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A weird, lovely night at David Lynch's Festival of Disruption

A weird, lovely night at David Lynch's Festival of Disruption
The David Lynch Festival of Disruption played out a the Ace Hotel on Oct. 8, featuring music from Robert Plant and St. Vincent along with an array of talks and film screenings. (Barbara Davidson/Los Angeles Times)

"Disruption" is just about the hoariest cliche in contemporary culture, but few artists can better claim the term than David Lynch. The director, musician, meditation activist and onetime local weatherman has upset the dreams of more filmgoers than almost any living director, with a career spanning unnerving classics like "Mulholland Drive," "Eraserhead," "Blue Velvet" and a soon-to-be-revived "Twin Peaks" series on Showtime.

On Saturday and Sunday, at the Ace Hotel and surrounding environs in downtown L.A., Lynch threw his own Festival of Disruption, a genre-expansive event of music, film, talks and theater made all the more Lynchian for sounding like a culty "Thought Leader" event. The headliners included Robert Plant, St. Vincent and even Mel Brooks, but everything passed through a filter of Lynch.

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And as "Twin Peaks'" special agent Dale Cooper might have put it, on Saturday, there were many damn fine cups of coffee to be had.

The festival was a benefit for Lynch’s eponymous foundation, which promotes the practice of transcendental meditation, a technique that has earned fans from pop figures including Oprah, Katy Perry, Russell Brand and even Rupert Murdoch. Throughout the weekend, onstage imagery and video alluded to its positive effects for healing PTSD-affected veterans and trauma victims. 

TM's omnipresence at the festival only added to the sense that that, whatever the wide-ranging aesthetics of the acts, Lynch's eye was everywhere.

"The human brain has 60,000 thoughts per day; 80,000 if you're stressed, and if you're in the West, you're stressed. Meditation can be a tool to look inward," said Jessica Harris, the foundation's executive producer for live events, as she leaned over a table in the Ace's Segovia ballroom. "Musicians go into that same space when they're creating -- they go into another world."

By day Saturday, most of the exhibits were decidedly otherworldly. A virtual-reality exhibit from director Chris Milk looked to the deep future; a talk with the legendary Brooks looked back at his incomparable career in humor. At the nearby Well gallery, as a harsh, noise-serrated John Malkovich short played on a projection loop, Blondie guitarist Chris Stein hung out behind a curtain next to a new series of his photographs. They often captured his frequent and perhaps favorite subject: Debbie Harry, posing in the throes of lost downtown New York City decrepitude, setting dinner on fire, laughing with Joey Ramone or simply leaning on a wall next to a giant spider.

"There's a romance in decay," Stein said. "Nostalgia is a trap, and nobody had any clue what was going on at the time. But I do appreciate ['70s New York] more in retrospective. There was a time when you took your life into your hands walking around with a camera."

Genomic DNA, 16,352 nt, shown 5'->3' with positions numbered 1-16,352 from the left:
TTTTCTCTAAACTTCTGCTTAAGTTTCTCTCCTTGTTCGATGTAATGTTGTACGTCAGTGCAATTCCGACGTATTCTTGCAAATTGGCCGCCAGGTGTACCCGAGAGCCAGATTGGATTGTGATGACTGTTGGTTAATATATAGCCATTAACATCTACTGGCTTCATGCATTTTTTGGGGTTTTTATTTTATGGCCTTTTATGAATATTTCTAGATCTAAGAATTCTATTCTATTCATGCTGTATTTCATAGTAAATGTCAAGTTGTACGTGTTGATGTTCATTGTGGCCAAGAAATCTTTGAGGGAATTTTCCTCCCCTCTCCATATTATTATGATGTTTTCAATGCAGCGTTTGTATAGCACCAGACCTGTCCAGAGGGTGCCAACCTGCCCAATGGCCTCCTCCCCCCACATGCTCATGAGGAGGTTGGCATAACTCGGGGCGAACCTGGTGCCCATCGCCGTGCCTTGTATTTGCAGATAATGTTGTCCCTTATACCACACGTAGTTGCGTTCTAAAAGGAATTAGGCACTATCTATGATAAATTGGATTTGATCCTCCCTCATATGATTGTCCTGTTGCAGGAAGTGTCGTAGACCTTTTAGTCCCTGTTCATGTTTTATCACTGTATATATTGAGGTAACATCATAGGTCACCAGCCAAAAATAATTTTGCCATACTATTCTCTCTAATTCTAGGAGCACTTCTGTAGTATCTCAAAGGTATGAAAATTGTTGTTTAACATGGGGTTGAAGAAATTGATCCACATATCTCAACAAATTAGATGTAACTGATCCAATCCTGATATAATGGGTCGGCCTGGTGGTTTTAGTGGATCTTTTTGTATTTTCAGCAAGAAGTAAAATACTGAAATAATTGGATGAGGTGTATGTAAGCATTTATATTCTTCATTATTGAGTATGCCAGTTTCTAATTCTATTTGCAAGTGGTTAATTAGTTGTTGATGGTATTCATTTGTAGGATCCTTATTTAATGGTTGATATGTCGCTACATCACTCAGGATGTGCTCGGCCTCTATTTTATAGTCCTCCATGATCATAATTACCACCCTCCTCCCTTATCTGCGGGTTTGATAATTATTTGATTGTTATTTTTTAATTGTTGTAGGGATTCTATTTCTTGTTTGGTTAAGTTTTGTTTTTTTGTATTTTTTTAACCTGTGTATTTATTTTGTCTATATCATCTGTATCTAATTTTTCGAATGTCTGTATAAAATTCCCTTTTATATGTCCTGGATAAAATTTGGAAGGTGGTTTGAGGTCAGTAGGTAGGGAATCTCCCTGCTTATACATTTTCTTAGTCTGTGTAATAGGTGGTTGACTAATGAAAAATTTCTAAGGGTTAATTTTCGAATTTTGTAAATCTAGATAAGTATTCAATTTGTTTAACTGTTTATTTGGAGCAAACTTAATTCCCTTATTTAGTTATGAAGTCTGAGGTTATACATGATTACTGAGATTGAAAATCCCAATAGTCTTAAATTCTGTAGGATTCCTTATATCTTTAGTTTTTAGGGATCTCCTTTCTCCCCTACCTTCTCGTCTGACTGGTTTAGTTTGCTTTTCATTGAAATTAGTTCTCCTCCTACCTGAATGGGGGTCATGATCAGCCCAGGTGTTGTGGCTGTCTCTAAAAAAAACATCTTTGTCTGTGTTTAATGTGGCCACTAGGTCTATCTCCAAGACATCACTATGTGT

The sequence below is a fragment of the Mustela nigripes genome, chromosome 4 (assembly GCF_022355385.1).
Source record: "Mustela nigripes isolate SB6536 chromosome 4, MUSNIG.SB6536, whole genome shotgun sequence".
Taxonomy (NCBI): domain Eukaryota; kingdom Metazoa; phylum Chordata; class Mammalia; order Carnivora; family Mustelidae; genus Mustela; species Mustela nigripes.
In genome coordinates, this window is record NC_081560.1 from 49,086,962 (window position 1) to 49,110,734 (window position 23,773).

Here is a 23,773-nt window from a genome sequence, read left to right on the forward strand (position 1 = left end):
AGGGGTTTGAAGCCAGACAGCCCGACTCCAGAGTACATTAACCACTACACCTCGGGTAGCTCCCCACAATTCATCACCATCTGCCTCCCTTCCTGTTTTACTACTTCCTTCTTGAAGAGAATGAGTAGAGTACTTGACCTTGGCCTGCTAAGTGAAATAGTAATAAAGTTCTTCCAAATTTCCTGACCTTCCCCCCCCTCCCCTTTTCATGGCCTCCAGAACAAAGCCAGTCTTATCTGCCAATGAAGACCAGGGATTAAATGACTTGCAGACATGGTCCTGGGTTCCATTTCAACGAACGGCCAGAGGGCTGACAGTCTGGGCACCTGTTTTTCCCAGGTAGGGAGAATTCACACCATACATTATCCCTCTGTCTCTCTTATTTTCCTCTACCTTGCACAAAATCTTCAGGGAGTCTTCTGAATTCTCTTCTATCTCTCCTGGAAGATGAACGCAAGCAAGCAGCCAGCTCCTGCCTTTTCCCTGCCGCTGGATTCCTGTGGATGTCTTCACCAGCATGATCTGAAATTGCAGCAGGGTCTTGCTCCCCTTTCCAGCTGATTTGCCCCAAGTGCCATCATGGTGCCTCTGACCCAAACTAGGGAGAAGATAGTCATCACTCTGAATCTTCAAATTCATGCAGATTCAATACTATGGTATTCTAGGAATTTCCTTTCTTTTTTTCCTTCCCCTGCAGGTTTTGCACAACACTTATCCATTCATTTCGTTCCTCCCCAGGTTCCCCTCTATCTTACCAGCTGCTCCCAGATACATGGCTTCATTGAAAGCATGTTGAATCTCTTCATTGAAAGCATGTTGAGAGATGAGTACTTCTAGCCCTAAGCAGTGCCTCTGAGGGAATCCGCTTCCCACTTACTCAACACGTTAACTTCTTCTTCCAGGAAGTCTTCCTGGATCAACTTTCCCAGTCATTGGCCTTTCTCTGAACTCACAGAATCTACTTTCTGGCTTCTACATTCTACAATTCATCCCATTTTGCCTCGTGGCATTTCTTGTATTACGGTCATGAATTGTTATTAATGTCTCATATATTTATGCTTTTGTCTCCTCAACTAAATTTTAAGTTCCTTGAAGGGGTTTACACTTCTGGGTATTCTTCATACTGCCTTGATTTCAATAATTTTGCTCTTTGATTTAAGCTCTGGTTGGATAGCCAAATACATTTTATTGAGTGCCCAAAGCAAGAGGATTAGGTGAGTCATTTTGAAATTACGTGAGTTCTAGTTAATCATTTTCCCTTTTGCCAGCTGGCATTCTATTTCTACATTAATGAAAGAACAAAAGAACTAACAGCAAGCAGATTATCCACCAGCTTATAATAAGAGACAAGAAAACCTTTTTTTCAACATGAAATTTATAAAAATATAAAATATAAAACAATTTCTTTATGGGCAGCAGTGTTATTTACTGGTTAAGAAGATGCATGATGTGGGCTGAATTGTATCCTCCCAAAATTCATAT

St. Vincent, featuring singer Annie Clark, performed at the David Lynch Festival of Disruption on Oct. 8.
St. Vincent, featuring singer Annie Clark, performed at the David Lynch Festival of Disruption on Oct. 8. (Barbara Davidson/Los Angeles Times)

Of course, with Lynch, you sometimes take your life into hands watching what comes out of his camera. Before the concerts, Lynch's own photography exhibit focused on still lifes of L.A. entropy and weird glamour. A string of interstitial short films, including a pain-inducing commercial for the pain reliever Anacin and a video for Nine Inch Nails' "Came Back Haunted," set the mood for the show to come -- spooky, funny, and technically masterful.

First off, U.K. electronic producer Jon Hopkins married steel-toed techno with lovely ambient passages. He’s worked with Coldplay, Brian Eno and Herbie Hancock, but at the Ace, he went all-in for a set of mind-frying club music punctuated with melancholy piano work. Hopkins has cited meditation as a key driver of his work, and he made as good an argument for its efficacy as anyone could. 

St. Vincent used a more intimate framework for her set -- just her and a guitar, with a multitasking pianist and sampler on the side stage and a trio of costume-changing dancers splaying around a living-room stage set. Dressed in a Daytona Beach-style bikini babe airbrushed shirt, she looked droll as hell while sounding piercingly beautiful on stripped-down version of songs like "Teenage Talk" and "I Prefer Your Love."

Most of Plant's classic rock peers were out in Indio headlining the Desert Trip festival all weekend, so it's poignant that the Led Zeppelin frontman chose to spend his Saturday headlining this festival. Plant and the Sensational Space Shifters sounded marvelous on his newer cuts like "Turn It Up," weaving African desert guitar lines into American blues and '70s arena-rock howling.

But a cover of the Zep staple "Black Dog" got turned inside out, with its tumbling riff cut off at the seams to make it sound eerie and open. Recognizable, but uncannily weird and new -- a perfect way to sign off of a night of David Lynch.

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